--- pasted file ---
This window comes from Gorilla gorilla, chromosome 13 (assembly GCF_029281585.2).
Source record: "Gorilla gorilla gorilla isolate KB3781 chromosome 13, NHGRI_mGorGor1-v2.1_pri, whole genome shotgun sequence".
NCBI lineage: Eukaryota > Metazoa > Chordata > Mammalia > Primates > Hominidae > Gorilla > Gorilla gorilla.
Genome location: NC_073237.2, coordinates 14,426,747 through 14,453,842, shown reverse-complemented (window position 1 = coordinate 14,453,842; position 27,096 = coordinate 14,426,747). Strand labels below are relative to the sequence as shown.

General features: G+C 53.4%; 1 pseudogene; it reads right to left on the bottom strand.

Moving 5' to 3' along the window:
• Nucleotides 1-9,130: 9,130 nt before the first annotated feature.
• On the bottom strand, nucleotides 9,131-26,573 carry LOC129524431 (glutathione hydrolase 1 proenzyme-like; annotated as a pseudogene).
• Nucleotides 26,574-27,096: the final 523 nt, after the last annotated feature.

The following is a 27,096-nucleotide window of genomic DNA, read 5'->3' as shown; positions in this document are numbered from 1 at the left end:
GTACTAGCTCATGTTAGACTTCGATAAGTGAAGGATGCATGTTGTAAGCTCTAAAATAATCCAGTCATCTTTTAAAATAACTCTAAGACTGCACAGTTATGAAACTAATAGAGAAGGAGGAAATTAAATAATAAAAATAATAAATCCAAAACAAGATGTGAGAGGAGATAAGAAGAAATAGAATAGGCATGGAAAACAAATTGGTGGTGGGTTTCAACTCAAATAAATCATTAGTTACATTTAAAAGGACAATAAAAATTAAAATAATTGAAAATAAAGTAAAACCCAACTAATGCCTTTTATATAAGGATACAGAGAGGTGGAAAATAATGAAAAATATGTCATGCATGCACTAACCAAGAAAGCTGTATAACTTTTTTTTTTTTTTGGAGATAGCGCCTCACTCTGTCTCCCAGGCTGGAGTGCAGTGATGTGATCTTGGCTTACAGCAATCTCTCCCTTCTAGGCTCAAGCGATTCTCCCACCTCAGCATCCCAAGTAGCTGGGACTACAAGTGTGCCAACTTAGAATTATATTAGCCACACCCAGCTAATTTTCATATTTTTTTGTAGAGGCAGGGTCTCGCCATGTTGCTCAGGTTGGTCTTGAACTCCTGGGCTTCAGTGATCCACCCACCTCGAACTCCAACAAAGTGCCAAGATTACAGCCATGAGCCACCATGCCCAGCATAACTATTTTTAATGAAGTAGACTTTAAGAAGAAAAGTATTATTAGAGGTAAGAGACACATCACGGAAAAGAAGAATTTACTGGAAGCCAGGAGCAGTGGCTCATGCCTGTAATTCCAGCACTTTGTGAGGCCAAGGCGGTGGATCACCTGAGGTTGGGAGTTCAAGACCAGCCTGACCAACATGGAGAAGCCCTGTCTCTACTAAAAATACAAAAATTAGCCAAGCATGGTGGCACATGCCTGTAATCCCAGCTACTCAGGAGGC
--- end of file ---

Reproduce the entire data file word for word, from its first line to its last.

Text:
This window comes from Gorilla gorilla, chromosome 13 (assembly GCF_029281585.2).
Source record: "Gorilla gorilla gorilla isolate KB3781 chromosome 13, NHGRI_mGorGor1-v2.1_pri, whole genome shotgun sequence".
NCBI lineage: Eukaryota > Metazoa > Chordata > Mammalia > Primates > Hominidae > Gorilla > Gorilla gorilla.
Genome location: NC_073237.2, coordinates 14,426,747 through 14,453,842, shown reverse-complemented (window position 1 = coordinate 14,453,842; position 27,096 = coordinate 14,426,747). Strand labels below are relative to the sequence as shown.

General features: G+C 53.4%; 1 pseudogene; it reads right to left on the bottom strand.

Moving 5' to 3' along the window:
• Nucleotides 1-9,130: 9,130 nt before the first annotated feature.
• On the bottom strand, nucleotides 9,131-26,573 carry LOC129524431 (glutathione hydrolase 1 proenzyme-like; annotated as a pseudogene).
• Nucleotides 26,574-27,096: the final 523 nt, after the last annotated feature.

The following is a 27,096-nucleotide window of genomic DNA, read 5'->3' as shown; positions in this document are numbered from 1 at the left end:
GTACTAGCTCATGTTAGACTTCGATAAGTGAAGGATGCATGTTGTAAGCTCTAAAATAATCCAGTCATCTTTTAAAATAACTCTAAGACTGCACAGTTATGAAACTAATAGAGAAGGAGGAAATTAAATAATAAAAATAATAAATCCAAAACAAGATGTGAGAGGAGATAAGAAGAAATAGAATAGGCATGGAAAACAAATTGGTGGTGGGTTTCAACTCAAATAAATCATTAGTTACATTTAAAAGGACAATAAAAATTAAAATAATTGAAAATAAAGTAAAACCCAACTAATGCCTTTTATATAAGGATACAGAGAGGTGGAAAATAATGAAAAATATGTCATGCATGCACTAACCAAGAAAGCTGTATAACTTTTTTTTTTTTTTGGAGATAGCGCCTCACTCTGTCTCCCAGGCTGGAGTGCAGTGATGTGATCTTGGCTTACAGCAATCTCTCCCTTCTAGGCTCAAGCGATTCTCCCACCTCAGCATCCCAAGTAGCTGGGACTACAAGTGTGCCAACTTAGAATTATATTAGCCACACCCAGCTAATTTTCATATTTTTTTGTAGAGGCAGGGTCTCGCCATGTTGCTCAGGTTGGTCTTGAACTCCTGGGCTTCAGTGATCCACCCACCTCGAACTCCAACAAAGTGCCAAGATTACAGCCATGAGCCACCATGCCCAGCATAACTATTTTTAATGAAGTAGACTTTAAGAAGAAAAGTATTATTAGAGGTAAGAGACACATCACGGAAAAGAAGAATTTACTGGAAGCCAGGAGCAGTGGCTCATGCCTGTAATTCCAGCACTTTGTGAGGCCAAGGCGGTGGATCACCTGAGGTTGGGAGTTCAAGACCAGCCTGACCAACATGGAGAAGCCCTGTCTCTACTAAAAATACAAAAATTAGCCAAGCATGGTGGCACATGCCTGTAATCCCAGCTACTCAGGAGGC